are you using access as the front end or as the database?

Moving percentage of records to another table

November 09, 2005 - 8:28 am UTC

Reviewer: denni50 from na

doesn't matter Oracle or Access...sql is sql...just
want to know the logic...you can provide it from the
standpoint of Oracle..I can convert logic to Access Sql.

had to get this done yesterday so I came up with a workaround of flagging every nth(5th record) with a code
then created a new table where column=flagged code..
however I know there's a way to do this with a formula/calculation.

thanks

Tom Kyte

Followup  

November 11, 2005 - 9:59 am UTC

sql is not sql.

analytics are not available in access.

the "sql is sql" thought is dangerous, don't fall into that trap.

thanks for the tip..

November 11, 2005 - 10:32 am UTC

Reviewer: denni50 from na

just for my own knowledge I'd appreciate the Oracle
version using AF to accomplish what I requested in previous
post.

thanks


Tom Kyte

Followup  

November 12, 2005 - 8:39 am UTC

if I had a create table and insert intos - I would :)

no need...

November 12, 2005 - 5:05 pm UTC

Reviewer: denni50 from na

figured it out got it working in both oracle and access.



Random row performance test

January 31, 2006 - 10:39 am UTC

Reviewer: Joseph Bui from Washington, DC USA

Here is an implementation on Oracle 8.1.7 to get one row randomly and quickly from large tables.

SQL> create or replace function get_random_rowid
( table_name varchar2
) return urowid
as
sql_v varchar2(100);
urowid_t dbms_sql.urowid_table;
cursor_v integer;
status_v integer;
rows_v integer;
begin
  for exp_v in -6..2 loop
    exit when (urowid_t.count > 0);
    if (exp_v < 2) then
      sql_v := 'select rowid from ' || table_name
      || ' sample block (' || power(10, exp_v) || ')';
    else
      sql_v := 'select rowid from ' || table_name;
    end if;
    cursor_v := dbms_sql.open_cursor;
    dbms_sql.parse(cursor_v, sql_v, dbms_sql.native);
    dbms_sql.define_array(cursor_v, 1, urowid_t, 100, 0);
    status_v := dbms_sql.execute(cursor_v);
    loop
      rows_v := dbms_sql.fetch_rows(cursor_v);
      dbms_sql.column_value(cursor_v, 1, urowid_t);
      exit when rows_v != 100;
    end loop;
    dbms_sql.close_cursor(cursor_v);
  end loop;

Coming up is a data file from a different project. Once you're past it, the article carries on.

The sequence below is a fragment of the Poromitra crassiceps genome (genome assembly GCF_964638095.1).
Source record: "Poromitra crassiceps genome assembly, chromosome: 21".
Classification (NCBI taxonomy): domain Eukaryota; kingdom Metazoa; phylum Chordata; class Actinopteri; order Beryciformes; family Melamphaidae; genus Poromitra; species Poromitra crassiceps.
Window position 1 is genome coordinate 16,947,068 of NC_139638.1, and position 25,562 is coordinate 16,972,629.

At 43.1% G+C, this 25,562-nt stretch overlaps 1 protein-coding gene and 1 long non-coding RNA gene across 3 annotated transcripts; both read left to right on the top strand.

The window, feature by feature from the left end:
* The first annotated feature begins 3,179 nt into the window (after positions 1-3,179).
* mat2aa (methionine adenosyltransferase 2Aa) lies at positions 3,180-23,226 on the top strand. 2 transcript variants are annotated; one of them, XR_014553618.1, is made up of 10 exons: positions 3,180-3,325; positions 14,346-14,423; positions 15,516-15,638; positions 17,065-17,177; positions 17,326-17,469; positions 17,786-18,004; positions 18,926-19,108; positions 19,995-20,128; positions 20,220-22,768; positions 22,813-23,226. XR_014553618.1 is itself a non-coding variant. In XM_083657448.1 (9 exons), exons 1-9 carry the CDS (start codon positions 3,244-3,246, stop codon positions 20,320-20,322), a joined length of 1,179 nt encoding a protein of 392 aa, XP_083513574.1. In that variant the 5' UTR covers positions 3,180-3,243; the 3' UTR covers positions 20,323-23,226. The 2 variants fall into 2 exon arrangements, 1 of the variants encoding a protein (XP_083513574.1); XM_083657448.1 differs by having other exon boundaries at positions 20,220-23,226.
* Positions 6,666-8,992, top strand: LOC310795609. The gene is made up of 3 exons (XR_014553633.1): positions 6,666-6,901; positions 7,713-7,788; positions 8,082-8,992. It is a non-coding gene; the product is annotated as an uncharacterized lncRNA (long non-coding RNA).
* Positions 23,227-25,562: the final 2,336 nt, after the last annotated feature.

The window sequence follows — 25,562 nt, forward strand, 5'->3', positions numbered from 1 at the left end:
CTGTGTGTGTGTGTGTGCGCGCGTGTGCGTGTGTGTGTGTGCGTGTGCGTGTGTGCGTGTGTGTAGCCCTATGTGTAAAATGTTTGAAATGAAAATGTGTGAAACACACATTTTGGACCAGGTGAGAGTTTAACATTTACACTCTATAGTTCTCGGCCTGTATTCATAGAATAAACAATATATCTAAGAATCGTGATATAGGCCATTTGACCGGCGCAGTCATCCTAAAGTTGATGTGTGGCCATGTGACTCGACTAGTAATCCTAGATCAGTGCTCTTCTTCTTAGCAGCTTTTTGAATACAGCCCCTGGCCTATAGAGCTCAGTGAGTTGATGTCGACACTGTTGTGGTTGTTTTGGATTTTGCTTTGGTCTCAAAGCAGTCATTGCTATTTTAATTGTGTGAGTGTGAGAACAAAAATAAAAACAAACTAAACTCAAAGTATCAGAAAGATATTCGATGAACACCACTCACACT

if (urowid_t.count > 0) then
    return urowid_t(trunc(dbms_random.value(0, urowid_t.count)));
  end if;

  return null;

exception when others then
  if (dbms_sql.is_open(cursor_v)) then
    dbms_sql.close_cursor(cursor_v);
  end if;
  raise;
end;
/
show errors

Function created.

Elapsed: 00:00:00.94
No errors.
SQL> select count(*) from my_table;

  COUNT(*)
----------
  74152137

1 row selected.

Elapsed: 00:29:23.13
SQL> set autotrace on
SQL> select get_random_rowid('my_table') from dual;

GET_RANDOM_ROWID('
------------------
AABLs0AAcAAALHkABm

1 row selected.

Elapsed: 00:00:06.36

Execution Plan
----------------------------------------------------------
   0      SELECT STATEMENT Optimizer=CHOOSE
   1    0   TABLE ACCESS (FULL) OF 'DUAL'

Statistics
----------------------------------------------------------
        177  recursive calls
       9344  db block gets
        162  consistent gets
        584  physical reads
          0  redo size
        227  bytes sent via SQL*Net to client
        207  bytes received via SQL*Net from client
          6  SQL*Net roundtrips to/from client
          3  sorts (memory)
          0  sorts (disk)
          1  rows processed

SQL> set autotrace traceonly
SQL> select * from my_table
where rowid = get_random_rowid('my_table');

1 row selected.

Elapsed: 00:00:06.15

Execution Plan
----------------------------------------------------------
   0      SELECT STATEMENT Optimizer=CHOOSE (Cost=1 Card=1 Bytes=66)
   1    0   TABLE ACCESS (BY USER ROWID) OF 'MY_TABLE' (Cost=1 Card=1 Bytes=66)

Statistics
----------------------------------------------------------
         10  recursive calls
       9332  db block gets
        109  consistent gets
        614  physical reads
          0  redo size
        536  bytes sent via SQL*Net to client
        232  bytes received via SQL*Net from client
          6  SQL*Net roundtrips to/from client
          0  sorts (memory)
          0  sorts (disk)
          1  rows processed
 

Random data sampling

September 28, 2007 - 3:08 pm UTC

Reviewer: Sara from CT,USA

Hi Tom,

I've a transaction table(Invoice) like below:
INVOICE_NO, STATE_CD
1 1
2 2
3 3
4 1
5 4
....
and a reference table(State) like below:

STATE_CD STATE_DESC
1 Alabama
2 California
3 New Jersey
4 Pennsylvania
5 Virginia

If I select 4 random records from the invoice table, query should return invoice_no 1,2,3 and 5. My objective is, select transactional random records(say 10%) that should cover all unique reference data.